The second response is: the fact that you think a particular topic is suitable for joking demonstrates the ignobility of your intentions. They only way that one can think the sexual assault is a joking matter is if they either don’t think the sexual assault is a bad thing, or if they think the victims of sexual assault are worth less than other people. There are topics that go beyond the pale, understanding that requires moral fiber and empathy. Not knowing that tells us you possess neither.

The third response is that doing something like “ironically” pretending to believe neo-Nazi ideology is indistinguishable from actually doing it. In other words, if you’re pretending to be an asshole, it doesn’t sound or feel any different to your targets than when a “real” asshole behaves that way. It also has a very scary normalizing effect. The more people feel it is acceptable to express racial bias, for instance, the more likely some of them are to act on the racial bias.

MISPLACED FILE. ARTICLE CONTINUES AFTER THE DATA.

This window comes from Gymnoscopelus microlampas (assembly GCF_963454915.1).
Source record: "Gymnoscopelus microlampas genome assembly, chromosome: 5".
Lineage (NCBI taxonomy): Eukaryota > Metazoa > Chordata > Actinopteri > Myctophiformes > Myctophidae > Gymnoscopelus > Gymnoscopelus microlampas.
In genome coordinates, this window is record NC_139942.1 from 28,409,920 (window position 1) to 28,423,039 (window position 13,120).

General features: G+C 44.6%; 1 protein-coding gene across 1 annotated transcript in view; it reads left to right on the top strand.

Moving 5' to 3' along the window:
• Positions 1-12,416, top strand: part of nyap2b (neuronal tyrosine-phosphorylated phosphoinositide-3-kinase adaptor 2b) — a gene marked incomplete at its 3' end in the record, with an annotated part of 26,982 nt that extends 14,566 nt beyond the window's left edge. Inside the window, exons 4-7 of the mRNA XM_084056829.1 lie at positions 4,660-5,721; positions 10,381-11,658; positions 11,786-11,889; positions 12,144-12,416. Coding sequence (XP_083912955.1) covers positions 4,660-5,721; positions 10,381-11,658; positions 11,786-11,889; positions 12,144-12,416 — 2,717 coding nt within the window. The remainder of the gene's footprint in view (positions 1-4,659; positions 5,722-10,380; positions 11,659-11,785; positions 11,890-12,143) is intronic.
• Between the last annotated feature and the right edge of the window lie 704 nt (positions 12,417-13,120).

And my fourth response is that jokes are supposed to be funny. Calling entire classes of people inferior, saying they are a waste of space and so on isn’t funny. The objection that is usually raised around this point is that they are just trying to make people think, and they have to shock people out of their complacency to do that. I’ll agree that good political humor pokes at us to get us to think outside the box, but these guys aren’t quite getting it.

“Have you ever noticed that anyone driving slower than you is an idiot and anyone driving faster than you is a maniac?” “Electricity is really just organized lightning.” “Fighting for peace is like screwing for virginity.” “At a formal dinner party, the person nearest death should always be seated closest to the bathroom.” “'I am' is reportedly the shortest sentence in English. Could it be that 'I Do' is the longest sentence?”

Several classic George Carlin one liners. (Click to embiggen)